The Law and the Gospel
For the law was given by Moses, but grace and truth came by Jesus Christ. - John i:17.
There is evidently a connection between the Jewish dispensation and the Christian economy; such a connection as renders it necessary for those who would have a thorough knowledge of either, to become acquainted with the other. The Mosaic economy was typical - pointed to Christ - and the light of the Gospel dispels much of the obscurity pertaining to the observance of the law. The law and the Gospel may, therefore, be considered, in some respects, as illustrating each other.
The text naturally divides itself into two parts, and announces two propositions:
1. The law was given by Moses.
2. Grace and truth came by Jesus Christ.
These propositions I wish to consider and illustrate.
I. The Law was Given by Moses.
The circumstances connected with the birth of Moses I need scarcely relate, for they are familiar to you. He was born shortly after the king
of Egypt issued his cruel edict requiring every male child among the Israelites to be put to death. He escaped destruction, was adopted by the king's daughter, and instructed in all the learning and wisdom of the Egyptians, then the most literary nation in existence. The general opinion is that he was heir apparent to the throne of Egypt, when he chose to suffer affliction with the people of God. He was selected by the Almighty as the instrumental deliverer of the Jews from their grievous bondage. He led them through the Red Sea, and conducted them to Mount Sinai, at which place he acted the part of legislator; or, rather, he was the medium through whom God made known his law to the Hebrews. The law was given by Moses. The legal dispensation was established by him. I shall, however, use the term law, in the text, as referring both to the moral and ceremonial law.
1. The moral law. - Physical laws govern matter. They are, in fact, the conditions to which the Creator has subjected matter. Moral law can be predicated only of mind. Its operation always implies the existence of rational powers. Hence the law under which all angelic spirits are placed is moral, for they are intelligent beings. But I wish to speak specially with regard to man. What are we to understand by the phrase moral law in its application to human beings? Comprehensively speaking, it is the requisition which demands of us love to God and our neighbor.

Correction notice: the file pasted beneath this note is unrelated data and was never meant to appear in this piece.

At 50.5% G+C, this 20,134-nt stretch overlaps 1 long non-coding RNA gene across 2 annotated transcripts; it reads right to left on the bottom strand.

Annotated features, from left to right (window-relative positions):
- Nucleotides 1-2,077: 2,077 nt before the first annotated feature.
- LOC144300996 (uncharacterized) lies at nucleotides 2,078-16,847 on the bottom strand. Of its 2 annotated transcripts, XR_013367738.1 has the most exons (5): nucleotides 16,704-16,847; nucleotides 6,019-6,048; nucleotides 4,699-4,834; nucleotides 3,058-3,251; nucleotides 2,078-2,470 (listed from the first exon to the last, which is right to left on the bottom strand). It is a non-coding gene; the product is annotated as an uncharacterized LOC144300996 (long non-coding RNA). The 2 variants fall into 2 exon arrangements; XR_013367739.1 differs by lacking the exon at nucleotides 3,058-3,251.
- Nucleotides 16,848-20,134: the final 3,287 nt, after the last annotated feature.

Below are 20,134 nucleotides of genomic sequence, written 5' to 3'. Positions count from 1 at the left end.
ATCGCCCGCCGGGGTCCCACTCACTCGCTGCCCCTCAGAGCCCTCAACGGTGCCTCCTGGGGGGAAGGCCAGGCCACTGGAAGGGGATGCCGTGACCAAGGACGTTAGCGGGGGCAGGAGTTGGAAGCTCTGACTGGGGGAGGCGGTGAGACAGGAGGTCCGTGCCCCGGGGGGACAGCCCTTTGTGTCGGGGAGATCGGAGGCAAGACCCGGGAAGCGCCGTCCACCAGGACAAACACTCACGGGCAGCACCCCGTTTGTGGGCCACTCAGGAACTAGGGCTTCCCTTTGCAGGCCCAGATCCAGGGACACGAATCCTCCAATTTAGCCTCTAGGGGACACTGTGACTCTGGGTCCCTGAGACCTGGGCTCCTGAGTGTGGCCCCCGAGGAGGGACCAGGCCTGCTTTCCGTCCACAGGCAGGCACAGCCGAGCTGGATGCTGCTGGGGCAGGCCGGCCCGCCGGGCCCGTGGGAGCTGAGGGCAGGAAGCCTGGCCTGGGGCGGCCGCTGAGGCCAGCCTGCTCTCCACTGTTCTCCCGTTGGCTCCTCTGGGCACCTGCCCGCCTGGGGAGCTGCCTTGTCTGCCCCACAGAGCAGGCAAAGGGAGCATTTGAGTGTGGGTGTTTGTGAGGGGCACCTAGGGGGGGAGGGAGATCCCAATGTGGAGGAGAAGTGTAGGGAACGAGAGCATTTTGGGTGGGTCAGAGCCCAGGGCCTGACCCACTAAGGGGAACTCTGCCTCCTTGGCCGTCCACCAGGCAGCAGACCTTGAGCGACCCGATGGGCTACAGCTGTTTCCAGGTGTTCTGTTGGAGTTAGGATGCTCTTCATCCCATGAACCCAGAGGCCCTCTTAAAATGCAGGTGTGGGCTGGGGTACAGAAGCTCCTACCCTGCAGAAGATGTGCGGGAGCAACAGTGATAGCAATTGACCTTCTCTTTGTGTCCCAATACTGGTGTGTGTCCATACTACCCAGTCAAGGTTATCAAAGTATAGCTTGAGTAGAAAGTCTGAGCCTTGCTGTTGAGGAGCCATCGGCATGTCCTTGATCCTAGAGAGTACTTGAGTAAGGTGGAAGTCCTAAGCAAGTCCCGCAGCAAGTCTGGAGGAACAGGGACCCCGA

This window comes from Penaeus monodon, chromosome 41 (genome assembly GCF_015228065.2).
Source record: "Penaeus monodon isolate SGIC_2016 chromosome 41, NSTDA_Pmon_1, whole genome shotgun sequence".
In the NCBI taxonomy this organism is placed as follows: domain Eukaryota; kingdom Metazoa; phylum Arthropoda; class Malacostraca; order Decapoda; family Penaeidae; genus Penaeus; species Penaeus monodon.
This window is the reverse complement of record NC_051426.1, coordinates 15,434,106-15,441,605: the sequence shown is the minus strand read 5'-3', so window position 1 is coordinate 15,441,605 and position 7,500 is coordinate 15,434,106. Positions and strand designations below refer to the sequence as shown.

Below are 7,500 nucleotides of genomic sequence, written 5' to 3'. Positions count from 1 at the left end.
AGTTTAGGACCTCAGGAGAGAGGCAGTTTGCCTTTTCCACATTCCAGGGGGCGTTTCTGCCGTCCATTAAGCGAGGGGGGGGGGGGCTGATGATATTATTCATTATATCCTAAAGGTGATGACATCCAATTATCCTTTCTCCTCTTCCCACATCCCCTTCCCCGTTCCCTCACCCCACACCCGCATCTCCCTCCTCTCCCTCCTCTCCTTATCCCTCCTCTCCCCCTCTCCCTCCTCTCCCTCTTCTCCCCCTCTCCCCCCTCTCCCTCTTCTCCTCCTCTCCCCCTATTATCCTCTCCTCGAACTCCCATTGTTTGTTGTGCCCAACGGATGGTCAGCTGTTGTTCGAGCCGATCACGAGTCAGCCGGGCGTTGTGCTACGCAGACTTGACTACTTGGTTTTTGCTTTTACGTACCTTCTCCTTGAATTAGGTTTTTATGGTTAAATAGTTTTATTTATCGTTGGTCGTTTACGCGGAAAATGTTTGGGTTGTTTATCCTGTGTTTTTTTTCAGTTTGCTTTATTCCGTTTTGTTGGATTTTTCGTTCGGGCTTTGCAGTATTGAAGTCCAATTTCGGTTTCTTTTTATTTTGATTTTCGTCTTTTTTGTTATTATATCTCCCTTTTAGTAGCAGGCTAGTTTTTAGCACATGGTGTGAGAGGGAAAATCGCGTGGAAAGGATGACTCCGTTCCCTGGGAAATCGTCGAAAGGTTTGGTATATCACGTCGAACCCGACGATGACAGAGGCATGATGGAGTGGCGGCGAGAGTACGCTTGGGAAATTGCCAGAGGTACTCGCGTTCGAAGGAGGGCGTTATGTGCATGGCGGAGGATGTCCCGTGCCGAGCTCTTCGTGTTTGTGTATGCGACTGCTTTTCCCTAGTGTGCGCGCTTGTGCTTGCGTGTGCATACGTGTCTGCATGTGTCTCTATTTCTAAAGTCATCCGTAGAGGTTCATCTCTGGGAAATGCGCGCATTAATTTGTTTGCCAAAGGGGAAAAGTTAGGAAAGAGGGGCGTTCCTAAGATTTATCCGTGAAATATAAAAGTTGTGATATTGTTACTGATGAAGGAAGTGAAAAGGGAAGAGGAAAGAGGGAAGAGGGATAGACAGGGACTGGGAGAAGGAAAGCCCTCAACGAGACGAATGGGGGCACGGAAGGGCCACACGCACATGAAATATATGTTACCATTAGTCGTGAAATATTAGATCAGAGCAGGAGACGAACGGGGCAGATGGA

The decalogue is frequently termed the moral law; but Jesus, the great Teacher, informs us that on these two commandments - Thou shall love the Lord thy God with all thy heart, and thy neighbor as thyself - hang all the law and the prophets. These two injunctions, therefore, recognize the germ of all moral obligation. Man, by virtue of his relation to God, owes to him the supreme affection of the heart; and by virtue of the relation he sustains to his fellow-creatures, he is under obligation to love them. We are not to suppose that the moral law had no existence till it was published on Sinai. Adam was, doubtless, placed under it in the Garden of Eden - at least, that part of it which requires love to God - and his acting inconsistently with his; obligation, "brought death into the world and all our woes." It was the direct cause of his loss of the Divine favor, and of his expulsion from Paradise. This law did not relax its demands when man fell, but continued to urge on him the duty of loving God. It thundered out its penal curse against him - it denounced the vengeance of insulted Heaven. The law of which I speak was republished on Sinai, and its requisitions more prominently set forth. It had been in operation from Adam to Moses, for during that long period death reigned. But, on the mount, amid thunder, lightning, and tempest, its claims were impressively enforced. The moral law pervades the intelligent universe. No rational creature can flee from its jurisdition.